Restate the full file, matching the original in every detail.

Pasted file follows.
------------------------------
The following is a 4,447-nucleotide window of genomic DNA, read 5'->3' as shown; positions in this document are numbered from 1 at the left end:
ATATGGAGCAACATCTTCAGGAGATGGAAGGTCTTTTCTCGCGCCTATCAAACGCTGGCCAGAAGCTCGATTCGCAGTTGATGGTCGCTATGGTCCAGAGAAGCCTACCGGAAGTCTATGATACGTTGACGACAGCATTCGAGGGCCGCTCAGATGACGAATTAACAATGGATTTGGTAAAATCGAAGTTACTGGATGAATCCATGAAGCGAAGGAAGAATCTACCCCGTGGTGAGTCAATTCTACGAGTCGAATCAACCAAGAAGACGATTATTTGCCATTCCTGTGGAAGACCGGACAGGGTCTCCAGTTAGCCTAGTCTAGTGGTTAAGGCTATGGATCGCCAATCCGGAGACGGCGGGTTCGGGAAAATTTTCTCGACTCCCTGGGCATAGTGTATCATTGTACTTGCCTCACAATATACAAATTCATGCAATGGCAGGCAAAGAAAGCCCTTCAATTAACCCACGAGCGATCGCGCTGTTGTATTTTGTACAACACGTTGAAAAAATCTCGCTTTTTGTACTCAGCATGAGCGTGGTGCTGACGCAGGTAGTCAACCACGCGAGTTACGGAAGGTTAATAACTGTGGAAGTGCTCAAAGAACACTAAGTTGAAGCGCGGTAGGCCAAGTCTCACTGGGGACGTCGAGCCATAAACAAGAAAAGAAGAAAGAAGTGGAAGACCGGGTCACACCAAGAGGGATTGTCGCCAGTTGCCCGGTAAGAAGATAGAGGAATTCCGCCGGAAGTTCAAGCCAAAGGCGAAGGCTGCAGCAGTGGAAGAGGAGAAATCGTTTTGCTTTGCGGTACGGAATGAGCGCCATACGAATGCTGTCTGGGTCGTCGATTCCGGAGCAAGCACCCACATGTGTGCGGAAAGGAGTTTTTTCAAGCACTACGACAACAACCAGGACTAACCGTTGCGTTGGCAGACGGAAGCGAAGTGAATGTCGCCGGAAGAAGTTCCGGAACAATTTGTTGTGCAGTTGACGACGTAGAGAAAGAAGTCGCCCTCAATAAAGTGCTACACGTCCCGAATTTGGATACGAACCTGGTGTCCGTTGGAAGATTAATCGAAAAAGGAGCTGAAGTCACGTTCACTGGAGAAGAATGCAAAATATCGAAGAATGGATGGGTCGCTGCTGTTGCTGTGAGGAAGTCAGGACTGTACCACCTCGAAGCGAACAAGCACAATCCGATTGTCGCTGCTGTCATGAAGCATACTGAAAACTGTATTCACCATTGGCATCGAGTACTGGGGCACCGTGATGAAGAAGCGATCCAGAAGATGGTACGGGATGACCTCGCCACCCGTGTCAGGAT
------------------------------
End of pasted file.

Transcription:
The following is a 4,447-nucleotide window of genomic DNA, read 5'->3' as shown; positions in this document are numbered from 1 at the left end:
ATATGGAGCAACATCTTCAGGAGATGGAAGGTCTTTTCTCGCGCCTATCAAACGCTGGCCAGAAGCTCGATTCGCAGTTGATGGTCGCTATGGTCCAGAGAAGCCTACCGGAAGTCTATGATACGTTGACGACAGCATTCGAGGGCCGCTCAGATGACGAATTAACAATGGATTTGGTAAAATCGAAGTTACTGGATGAATCCATGAAGCGAAGGAAGAATCTACCCCGTGGTGAGTCAATTCTACGAGTCGAATCAACCAAGAAGACGATTATTTGCCATTCCTGTGGAAGACCGGACAGGGTCTCCAGTTAGCCTAGTCTAGTGGTTAAGGCTATGGATCGCCAATCCGGAGACGGCGGGTTCGGGAAAATTTTCTCGACTCCCTGGGCATAGTGTATCATTGTACTTGCCTCACAATATACAAATTCATGCAATGGCAGGCAAAGAAAGCCCTTCAATTAACCCACGAGCGATCGCGCTGTTGTATTTTGTACAACACGTTGAAAAAATCTCGCTTTTTGTACTCAGCATGAGCGTGGTGCTGACGCAGGTAGTCAACCACGCGAGTTACGGAAGGTTAATAACTGTGGAAGTGCTCAAAGAACACTAAGTTGAAGCGCGGTAGGCCAAGTCTCACTGGGGACGTCGAGCCATAAACAAGAAAAGAAGAAAGAAGTGGAAGACCGGGTCACACCAAGAGGGATTGTCGCCAGTTGCCCGGTAAGAAGATAGAGGAATTCCGCCGGAAGTTCAAGCCAAAGGCGAAGGCTGCAGCAGTGGAAGAGGAGAAATCGTTTTGCTTTGCGGTACGGAATGAGCGCCATACGAATGCTGTCTGGGTCGTCGATTCCGGAGCAAGCACCCACATGTGTGCGGAAAGGAGTTTTTTCAAGCACTACGACAACAACCAGGACTAACCGTTGCGTTGGCAGACGGAAGCGAAGTGAATGTCGCCGGAAGAAGTTCCGGAACAATTTGTTGTGCAGTTGACGACGTAGAGAAAGAAGTCGCCCTCAATAAAGTGCTACACGTCCCGAATTTGGATACGAACCTGGTGTCCGTTGGAAGATTAATCGAAAAAGGAGCTGAAGTCACGTTCACTGGAGAAGAATGCAAAATATCGAAGAATGGATGGGTCGCTGCTGTTGCTGTGAGGAAGTCAGGACTGTACCACCTCGAAGCGAACAAGCACAATCCGATTGTCGCTGCTGTCATGAAGCATACTGAAAACTGTATTCACCATTGGCATCGAGTACTGGGGCACCGTGATGAAGAAGCGATCCAGAAGATGGTACGGGATGACCTCGCCACCCGTGTCAGGAT